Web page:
Hamilton’s arts groups need an additional $1 million annually in municipal funding to become financially sustainable, says council’s Arts Advisory Commission’s task force.
The task force’s new draft model for municipal funding, released to about 100 people at the Hamilton Central Library Jan. 27, would boost the city’s grants provided in 2012 from $2,047,303 in 2012, to $3,073, 825. The new funding, model the task force recommended, would be installed for the 2014 year.
“Hamiltoncan be a leader in this type of model,” said Kristine Germann, chair of the task force. “We can build it from the ground up.”
Most of the new money would go into six new programs, including $150,000 for individual artists; $100,000 for innovation grants; $50,000 for business development projects; $200,000 for capital maintenance and equipment such as lighting, and sets; and a low-interest loan program which would work in conjunction with urban renewal projects.
In addition, the task force recommended restructuring how the current city funding programs are provided. It suggested using the current $2 million the city provides to boards and agencies, including the $1 million that goes to the Art Gallery of Ontario, differently. And the $350,000 the city doles out through its Community Partnership Program would also be restructured.
Some of the funding, the task force suggested, could be taken from the money saved from privatizing the operations of Hamilton Entertainment and Convention Facilities Inc.
Tim Potocic, another task force member, said the business development program, which would have about $50,000 in funding, would work in collaboration with the city’s business entrepreneurs.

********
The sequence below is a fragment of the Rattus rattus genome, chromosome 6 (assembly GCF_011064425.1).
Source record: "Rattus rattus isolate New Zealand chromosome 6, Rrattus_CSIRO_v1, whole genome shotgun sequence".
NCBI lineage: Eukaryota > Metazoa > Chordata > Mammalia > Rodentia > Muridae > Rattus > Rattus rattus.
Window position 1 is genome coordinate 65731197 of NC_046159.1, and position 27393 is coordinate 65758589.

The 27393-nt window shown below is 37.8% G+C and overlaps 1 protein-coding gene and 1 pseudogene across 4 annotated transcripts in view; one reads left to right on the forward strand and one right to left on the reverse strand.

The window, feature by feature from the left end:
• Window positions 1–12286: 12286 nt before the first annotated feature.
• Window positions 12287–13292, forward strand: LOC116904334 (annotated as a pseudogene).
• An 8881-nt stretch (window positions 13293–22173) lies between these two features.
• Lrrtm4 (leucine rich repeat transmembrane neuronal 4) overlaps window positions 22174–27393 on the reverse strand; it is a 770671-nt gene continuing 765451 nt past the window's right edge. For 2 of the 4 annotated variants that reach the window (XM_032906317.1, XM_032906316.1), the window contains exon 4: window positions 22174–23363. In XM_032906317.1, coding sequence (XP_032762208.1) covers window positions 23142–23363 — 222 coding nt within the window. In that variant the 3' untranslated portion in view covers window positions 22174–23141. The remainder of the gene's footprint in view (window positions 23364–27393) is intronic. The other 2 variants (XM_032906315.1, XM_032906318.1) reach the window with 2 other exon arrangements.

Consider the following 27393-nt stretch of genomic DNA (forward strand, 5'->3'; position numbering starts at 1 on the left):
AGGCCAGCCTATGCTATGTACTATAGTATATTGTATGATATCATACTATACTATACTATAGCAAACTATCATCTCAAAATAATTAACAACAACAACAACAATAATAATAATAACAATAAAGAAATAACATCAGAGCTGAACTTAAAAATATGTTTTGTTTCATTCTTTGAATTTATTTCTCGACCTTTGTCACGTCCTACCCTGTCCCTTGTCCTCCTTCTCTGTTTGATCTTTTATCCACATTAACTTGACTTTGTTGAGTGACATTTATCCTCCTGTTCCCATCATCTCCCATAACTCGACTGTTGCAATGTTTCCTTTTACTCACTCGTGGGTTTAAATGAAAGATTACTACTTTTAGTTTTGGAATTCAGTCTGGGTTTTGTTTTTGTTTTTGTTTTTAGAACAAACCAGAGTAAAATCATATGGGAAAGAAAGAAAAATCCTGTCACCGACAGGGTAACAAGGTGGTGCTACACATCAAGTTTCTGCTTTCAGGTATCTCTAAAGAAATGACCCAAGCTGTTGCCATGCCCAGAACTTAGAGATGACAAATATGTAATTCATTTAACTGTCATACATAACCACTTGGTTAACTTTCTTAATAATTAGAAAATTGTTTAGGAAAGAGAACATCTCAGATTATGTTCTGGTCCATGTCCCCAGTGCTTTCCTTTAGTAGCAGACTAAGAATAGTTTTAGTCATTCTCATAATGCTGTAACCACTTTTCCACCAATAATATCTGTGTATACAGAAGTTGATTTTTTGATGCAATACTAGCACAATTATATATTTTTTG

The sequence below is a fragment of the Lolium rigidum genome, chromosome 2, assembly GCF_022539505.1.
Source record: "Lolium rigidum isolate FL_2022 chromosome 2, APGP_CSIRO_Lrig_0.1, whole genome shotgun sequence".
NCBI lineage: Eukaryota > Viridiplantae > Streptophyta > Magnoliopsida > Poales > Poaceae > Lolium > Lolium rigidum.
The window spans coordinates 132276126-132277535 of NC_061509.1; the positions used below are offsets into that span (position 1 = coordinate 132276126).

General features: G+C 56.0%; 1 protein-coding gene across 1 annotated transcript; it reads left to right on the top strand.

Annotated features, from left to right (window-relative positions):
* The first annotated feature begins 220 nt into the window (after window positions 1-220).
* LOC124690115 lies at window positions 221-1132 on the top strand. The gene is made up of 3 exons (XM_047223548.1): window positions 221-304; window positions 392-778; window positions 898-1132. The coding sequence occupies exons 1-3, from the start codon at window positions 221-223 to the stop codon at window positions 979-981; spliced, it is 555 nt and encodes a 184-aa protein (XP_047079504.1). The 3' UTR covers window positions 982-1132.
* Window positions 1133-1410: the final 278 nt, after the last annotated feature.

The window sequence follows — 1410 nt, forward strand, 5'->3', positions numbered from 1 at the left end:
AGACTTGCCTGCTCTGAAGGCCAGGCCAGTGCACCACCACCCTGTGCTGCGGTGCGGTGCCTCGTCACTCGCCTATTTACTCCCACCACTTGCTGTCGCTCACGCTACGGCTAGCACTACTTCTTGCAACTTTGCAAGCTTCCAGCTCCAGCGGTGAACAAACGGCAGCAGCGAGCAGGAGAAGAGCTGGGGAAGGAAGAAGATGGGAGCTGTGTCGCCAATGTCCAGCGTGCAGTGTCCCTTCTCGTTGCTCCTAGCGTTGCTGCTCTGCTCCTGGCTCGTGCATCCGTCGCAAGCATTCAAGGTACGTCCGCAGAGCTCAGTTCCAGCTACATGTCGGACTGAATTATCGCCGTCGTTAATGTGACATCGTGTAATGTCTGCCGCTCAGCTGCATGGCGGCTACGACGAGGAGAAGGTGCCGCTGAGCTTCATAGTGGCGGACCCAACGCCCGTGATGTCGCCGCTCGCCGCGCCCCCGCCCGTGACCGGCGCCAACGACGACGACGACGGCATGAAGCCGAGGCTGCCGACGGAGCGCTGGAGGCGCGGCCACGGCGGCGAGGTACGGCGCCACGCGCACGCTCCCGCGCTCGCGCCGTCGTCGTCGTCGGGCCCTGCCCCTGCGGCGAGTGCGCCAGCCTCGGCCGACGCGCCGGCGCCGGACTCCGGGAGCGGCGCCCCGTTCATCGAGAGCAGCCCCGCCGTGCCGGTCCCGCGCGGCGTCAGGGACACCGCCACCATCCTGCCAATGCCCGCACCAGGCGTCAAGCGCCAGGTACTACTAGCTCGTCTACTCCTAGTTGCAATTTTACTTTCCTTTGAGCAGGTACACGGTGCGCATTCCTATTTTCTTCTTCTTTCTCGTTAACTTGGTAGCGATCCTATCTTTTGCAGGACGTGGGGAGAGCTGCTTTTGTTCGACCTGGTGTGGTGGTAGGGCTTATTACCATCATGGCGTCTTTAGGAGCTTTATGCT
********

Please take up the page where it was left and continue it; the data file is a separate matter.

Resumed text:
“We feel it is a very important program,” he said.
The task force has been reviewing how to better fund city arts organizations since 2009. Councillors last spring approved a recommendation to allow the task force to continue its works. It also, as part of the revised city strategy policy, included the arts as the fourth pillar of sustainable development for the city.
Some politicians have spoken out about providing a more equitable funding arrangement for arts groups.
Ward 5 councillor Chad Collins recently spoke up about the inequitable funding allocation Theatre Aquarius receives compared to the AGO’s annual $1 million grant it receives. Theatre Aquarius is asking for an additional $34,000 on top of its $73,534 it receives from the city annually for this year.
“It’s a funding disparity that has to change,” said Collins. “It’s about fairness and equity.”
Ward 2 councillor Jason Farr agreed that a new municipal funding model needs to be considered for the city’s booming arts groups.
“(The funding now) is not enough,” he said.
In surveys of how other Canadian municipalities fund arts groups, Hamilton consistently ranks as one of the lowest cities in spending, while Ottawa, Toronto, and Winnipegrank among the highest. For instance, Edmonton provides over $760,000 to its theatre, while London contributes $500,000 to its Grande Theatre group, compared to the $73,000 for Theatre Aquarius that Hamilton chips in.
In addition, a survey by the Arts Advisory Commission found that 34 per cent ofHamiltonartists have gross incomes below $20,000, and another 56 per cent earn under $30,000. MostHamiltonarts groups generate about 42 per cent of their revenue through fundraising, and 33 per cent of their revenue comes from ticket sales, and rental income.
The task force will review the public’s comments on its draft recommendations. The recommendations are expected to be presented to council sometime this year.